Freshmen WR's making strong impression

Louisville's receiving corps is expected to be a team strength and three talented freshmen are a major reason why. UofL wide receiver coach Ron Dugans told why he's excited about DeVante Parker, Michaelee Harris and Eli Rogers.

Louisville's receiving corps, led by senior Josh Bellamy and junior Andrell Smith, is expected to be a team strength and three talented freshmen are a major reason why.

DeVante Parker, a former four-star prospect from Ballard HS; Eli Rogers, an Under Armour All-American from Miami; and Michaelee Harris, a four-star prospect who raised eyebrows in fall camp a year ago before an ACL injury ended his season before it started, are expected to make an immediate impact for the Cardinals this season.

"Those guys are coming out and working hard to get better," Louisville wide receiver coach Ron Dugans said. "The thing I like about those guys – Eli Rogers, DeVante Parker, Michaelee Harris – is they're competing. They want to be on the football field and they want to get better."

Louisville's three rookie receivers have impressed Dugans, a former NFL receiver, during camp.

"I'm seeing some really good things out of those guys," Dugans said. "Now we've just got to work on consistency. That's the deal we're working on right now."

Eli Rogers
Parker, 6'4, 200-pounds, has the size, speed and skills to be a difference-maker right away. Though his talent was evident as a senior at Ballard, where he led the state of Kentucky with 1,800 yards receiving and 19 touchdowns, Dugans has been most impressed with Parker's willingness to accept coaching.

"The thing I love about that kid is he's very coachable," Dugans said. "He takes when I get on him and it really means something to him. He knows why I coach him hard."

Parker promises to add a new dimension to Louisville's offense – an athletic target that can use his size to make plays downfield over smaller defensive backs.

"What he brings to the table is when the ball is in the air he can go and get it," said Dugans. "Now, he's working on getting down the field before the ball gets there. That's what we've got to work on with him. But he's been working hard. He's a kid that has raw talent and he's going to be a very good receiver."

Dugans believes Parker has made progress throughout camp.

"The biggest thing I've been stressing to him is playing fast," Dugans said. "He's been used to high school football…run about five yards, look up and the fade (pass) is on you. Here, you've got to run down the football field and lock the defender. It's starting to get in his head about what he has to do to get down the field. He's starting to understand the game and know that he's got to play fast."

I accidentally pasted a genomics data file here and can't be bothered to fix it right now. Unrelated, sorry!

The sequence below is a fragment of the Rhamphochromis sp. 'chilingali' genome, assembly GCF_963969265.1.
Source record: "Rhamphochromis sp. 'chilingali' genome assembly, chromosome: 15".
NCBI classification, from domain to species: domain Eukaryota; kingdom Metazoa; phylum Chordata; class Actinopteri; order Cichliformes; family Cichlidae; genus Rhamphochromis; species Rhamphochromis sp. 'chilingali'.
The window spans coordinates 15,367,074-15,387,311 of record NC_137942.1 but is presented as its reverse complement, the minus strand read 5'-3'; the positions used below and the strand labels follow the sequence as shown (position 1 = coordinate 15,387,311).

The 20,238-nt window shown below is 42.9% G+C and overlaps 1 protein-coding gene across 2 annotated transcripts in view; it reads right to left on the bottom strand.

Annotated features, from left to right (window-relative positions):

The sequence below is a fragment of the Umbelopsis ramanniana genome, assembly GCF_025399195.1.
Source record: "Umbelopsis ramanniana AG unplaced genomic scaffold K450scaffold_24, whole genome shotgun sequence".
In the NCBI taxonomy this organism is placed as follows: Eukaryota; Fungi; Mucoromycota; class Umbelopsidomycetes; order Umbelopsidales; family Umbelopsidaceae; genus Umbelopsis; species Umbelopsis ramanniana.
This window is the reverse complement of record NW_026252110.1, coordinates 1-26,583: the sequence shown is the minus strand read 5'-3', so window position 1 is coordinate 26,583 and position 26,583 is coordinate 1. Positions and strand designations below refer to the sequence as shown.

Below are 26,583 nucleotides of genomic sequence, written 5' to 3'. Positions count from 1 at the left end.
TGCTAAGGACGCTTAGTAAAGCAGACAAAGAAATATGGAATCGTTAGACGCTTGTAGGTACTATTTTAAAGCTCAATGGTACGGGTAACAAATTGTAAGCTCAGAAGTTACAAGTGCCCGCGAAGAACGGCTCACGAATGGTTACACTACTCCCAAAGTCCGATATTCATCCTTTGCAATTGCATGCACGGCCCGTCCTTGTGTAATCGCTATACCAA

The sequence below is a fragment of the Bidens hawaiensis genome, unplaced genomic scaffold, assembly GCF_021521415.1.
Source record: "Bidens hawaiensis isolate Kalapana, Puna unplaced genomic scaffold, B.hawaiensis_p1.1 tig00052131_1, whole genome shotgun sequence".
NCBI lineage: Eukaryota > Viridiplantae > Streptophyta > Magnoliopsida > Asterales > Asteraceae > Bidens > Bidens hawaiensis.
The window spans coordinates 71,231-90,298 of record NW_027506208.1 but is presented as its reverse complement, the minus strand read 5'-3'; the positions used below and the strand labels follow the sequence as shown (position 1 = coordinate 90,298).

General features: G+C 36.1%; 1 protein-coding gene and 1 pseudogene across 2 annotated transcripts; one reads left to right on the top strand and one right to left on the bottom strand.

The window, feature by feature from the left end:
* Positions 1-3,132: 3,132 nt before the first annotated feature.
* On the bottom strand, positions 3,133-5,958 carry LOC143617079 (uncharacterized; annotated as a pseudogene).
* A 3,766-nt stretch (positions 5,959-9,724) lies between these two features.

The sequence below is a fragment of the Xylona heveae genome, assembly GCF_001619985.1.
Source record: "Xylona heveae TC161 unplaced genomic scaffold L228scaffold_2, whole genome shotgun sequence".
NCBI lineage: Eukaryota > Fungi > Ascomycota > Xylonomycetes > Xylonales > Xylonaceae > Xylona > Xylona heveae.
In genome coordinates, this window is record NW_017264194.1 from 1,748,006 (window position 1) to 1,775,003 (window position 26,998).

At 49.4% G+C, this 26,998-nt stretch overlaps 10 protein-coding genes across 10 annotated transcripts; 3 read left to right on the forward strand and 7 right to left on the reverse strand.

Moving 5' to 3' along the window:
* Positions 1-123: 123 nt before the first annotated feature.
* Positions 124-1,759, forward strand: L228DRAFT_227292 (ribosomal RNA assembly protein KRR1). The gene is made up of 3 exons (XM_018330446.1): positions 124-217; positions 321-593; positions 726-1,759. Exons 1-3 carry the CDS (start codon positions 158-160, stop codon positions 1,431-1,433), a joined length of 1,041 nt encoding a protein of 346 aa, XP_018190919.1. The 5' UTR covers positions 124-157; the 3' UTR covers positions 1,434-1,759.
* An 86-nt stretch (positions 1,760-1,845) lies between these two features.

Harris, 6'2, 200, sustained injuries to both knees during his first year on campus – one that forced a redshirt, the other held him out of spring practice. Now, the former Miami Northwestern standout is rounding back into form, though he had been slowed during camp with a minor hand injury.

"He's getting there," Dugans said. "Right now as we speak I don't think he's there. But he's a smart kid and he wants to be on the football field."

Harris, one of Charlie Strong's first recruits at Louisville, provides versatility to the Cardinals offense.

Michaelee Harris
"He knows different positions and that's the good thing about him. We can move him around," Dugans said. "He's a kid when we get the ball in his hands he knows what to do with it. Now he's got to understand mentally there's nothing wrong with his knee, the brace is off and he can go full speed."

Rogers, 5'10, 185, is the smallest member of the trio, but his talent is on par with both Parker and Harris. Multiple team sources raved about Rogers' performance in Louisville scrimmage last weekend.

"He's going to be a really good player," said Dugans. "He's like DeVante Parker, a natural receiver. He made some really big plays Saturday in the scrimmage. He's got really good hands and he's a route runner. He knows what to do when the ball is in his hands after the catch."

Though only a freshman, Rogers has impressed his position coach with his quick-learning ability.

"The deal with Eli is you tell him one time and he tries to the right thing right then and there…you don't have to tell him again," Dugans said. "He's just got to stay mentally disciplined and finish. He's really paid attention in meetings and knows what's going on."

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